The Microsoft .NET Framework is chiefly a platform for writing Web applications and Web services, but it supports other programming models as well. Chapter 3 spotlighted console applications and even threw in a Web application for good measure. This chapter is about Windows Forms鈥攖he programming model used to write GUI applications for the .NET Framework.
On the outside, Windows Forms applications look like ordinary Windows applications. They have windows, and they frequently incorporate common GUI application elements such as menus, controls, and dialog boxes. On the inside, they鈥檙e managed applications in every sense of the word. They contain common intermediate language (CIL) and metadata, they use the .NET Framework class library (FCL), and they run in the highly managed environment of the common language runtime (CLR).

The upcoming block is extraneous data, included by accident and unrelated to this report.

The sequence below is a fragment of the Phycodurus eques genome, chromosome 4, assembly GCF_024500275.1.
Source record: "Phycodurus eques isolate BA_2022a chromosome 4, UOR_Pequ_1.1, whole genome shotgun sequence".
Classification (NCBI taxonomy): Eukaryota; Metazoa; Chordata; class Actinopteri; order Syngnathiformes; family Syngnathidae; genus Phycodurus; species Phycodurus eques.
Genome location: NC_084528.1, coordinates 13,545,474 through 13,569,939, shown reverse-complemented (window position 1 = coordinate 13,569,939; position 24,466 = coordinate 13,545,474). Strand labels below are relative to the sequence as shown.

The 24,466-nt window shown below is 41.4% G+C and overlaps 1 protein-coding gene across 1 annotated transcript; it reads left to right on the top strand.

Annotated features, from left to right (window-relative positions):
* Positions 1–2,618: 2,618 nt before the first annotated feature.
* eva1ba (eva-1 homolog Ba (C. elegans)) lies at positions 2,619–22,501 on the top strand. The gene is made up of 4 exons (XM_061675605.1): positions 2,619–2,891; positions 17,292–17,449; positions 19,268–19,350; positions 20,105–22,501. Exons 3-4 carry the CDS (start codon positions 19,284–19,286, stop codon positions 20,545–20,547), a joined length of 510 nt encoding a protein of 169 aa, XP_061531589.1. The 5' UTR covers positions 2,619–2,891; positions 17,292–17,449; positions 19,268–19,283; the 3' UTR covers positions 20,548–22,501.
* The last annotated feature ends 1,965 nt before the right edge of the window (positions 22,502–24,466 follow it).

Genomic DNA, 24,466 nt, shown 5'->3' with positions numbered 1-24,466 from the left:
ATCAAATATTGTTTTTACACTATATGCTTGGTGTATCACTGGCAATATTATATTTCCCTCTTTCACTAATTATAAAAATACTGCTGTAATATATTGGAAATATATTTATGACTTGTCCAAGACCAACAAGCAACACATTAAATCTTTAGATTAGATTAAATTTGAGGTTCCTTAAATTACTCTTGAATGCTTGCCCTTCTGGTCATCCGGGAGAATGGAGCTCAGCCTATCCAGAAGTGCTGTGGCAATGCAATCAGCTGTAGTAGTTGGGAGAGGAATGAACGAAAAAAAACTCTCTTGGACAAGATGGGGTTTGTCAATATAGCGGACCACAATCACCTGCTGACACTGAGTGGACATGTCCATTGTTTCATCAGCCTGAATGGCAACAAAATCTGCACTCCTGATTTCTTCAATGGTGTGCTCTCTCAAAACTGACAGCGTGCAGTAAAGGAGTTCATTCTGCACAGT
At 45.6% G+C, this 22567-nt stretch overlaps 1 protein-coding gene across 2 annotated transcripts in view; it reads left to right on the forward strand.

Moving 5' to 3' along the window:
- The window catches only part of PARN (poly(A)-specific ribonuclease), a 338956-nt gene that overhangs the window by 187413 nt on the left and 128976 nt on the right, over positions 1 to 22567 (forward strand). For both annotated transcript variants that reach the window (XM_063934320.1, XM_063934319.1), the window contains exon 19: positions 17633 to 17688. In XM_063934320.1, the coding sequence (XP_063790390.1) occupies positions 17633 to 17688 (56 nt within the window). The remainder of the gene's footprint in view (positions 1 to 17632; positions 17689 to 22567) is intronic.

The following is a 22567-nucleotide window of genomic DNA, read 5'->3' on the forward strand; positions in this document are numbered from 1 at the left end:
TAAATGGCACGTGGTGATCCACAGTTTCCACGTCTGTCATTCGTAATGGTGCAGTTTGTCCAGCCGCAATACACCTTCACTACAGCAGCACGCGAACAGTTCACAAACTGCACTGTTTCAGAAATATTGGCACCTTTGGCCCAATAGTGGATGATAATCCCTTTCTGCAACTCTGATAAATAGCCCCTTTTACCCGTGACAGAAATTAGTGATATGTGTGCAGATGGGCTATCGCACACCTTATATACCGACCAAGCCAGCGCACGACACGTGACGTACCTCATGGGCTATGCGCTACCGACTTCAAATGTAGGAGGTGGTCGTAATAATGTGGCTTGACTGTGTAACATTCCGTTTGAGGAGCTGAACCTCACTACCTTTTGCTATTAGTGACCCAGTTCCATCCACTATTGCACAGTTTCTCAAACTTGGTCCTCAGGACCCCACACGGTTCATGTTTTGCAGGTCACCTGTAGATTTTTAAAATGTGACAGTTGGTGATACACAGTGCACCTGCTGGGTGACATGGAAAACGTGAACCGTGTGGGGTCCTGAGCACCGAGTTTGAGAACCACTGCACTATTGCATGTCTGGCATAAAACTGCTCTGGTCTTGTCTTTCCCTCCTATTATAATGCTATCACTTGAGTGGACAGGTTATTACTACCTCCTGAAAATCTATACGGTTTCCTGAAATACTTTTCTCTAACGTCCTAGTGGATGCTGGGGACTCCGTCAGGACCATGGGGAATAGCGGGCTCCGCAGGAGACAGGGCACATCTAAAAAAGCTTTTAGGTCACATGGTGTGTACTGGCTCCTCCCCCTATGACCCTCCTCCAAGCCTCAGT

The chief benefit to writing Windows applications the Windows Forms way is that the framework homogenizes the GUI programming model and eliminates many of the bugs, quirks, and inconsistencies that plague the Windows API. For example, every experienced Windows programmer knows that certain window styles can be applied to a window only when the window is created. Windows Forms largely eliminates such inconsistencies. If you apply a style that鈥檚 only meaningful at creation time to an existing window, the framework quietly destroys the window and re-creates it with the specified style. In addition, the FCL is much richer than the Windows API, and when you write Windows Forms applications, you have the full power of the FCL at your disposal. More often than not, Windows Forms applications require less code than conventional Windows applications. For example, an application written to the native Windows API requires hundreds of lines of code (or a third-party graphics library) to extract an image from a JPEG file. A Windows Forms application needs just one.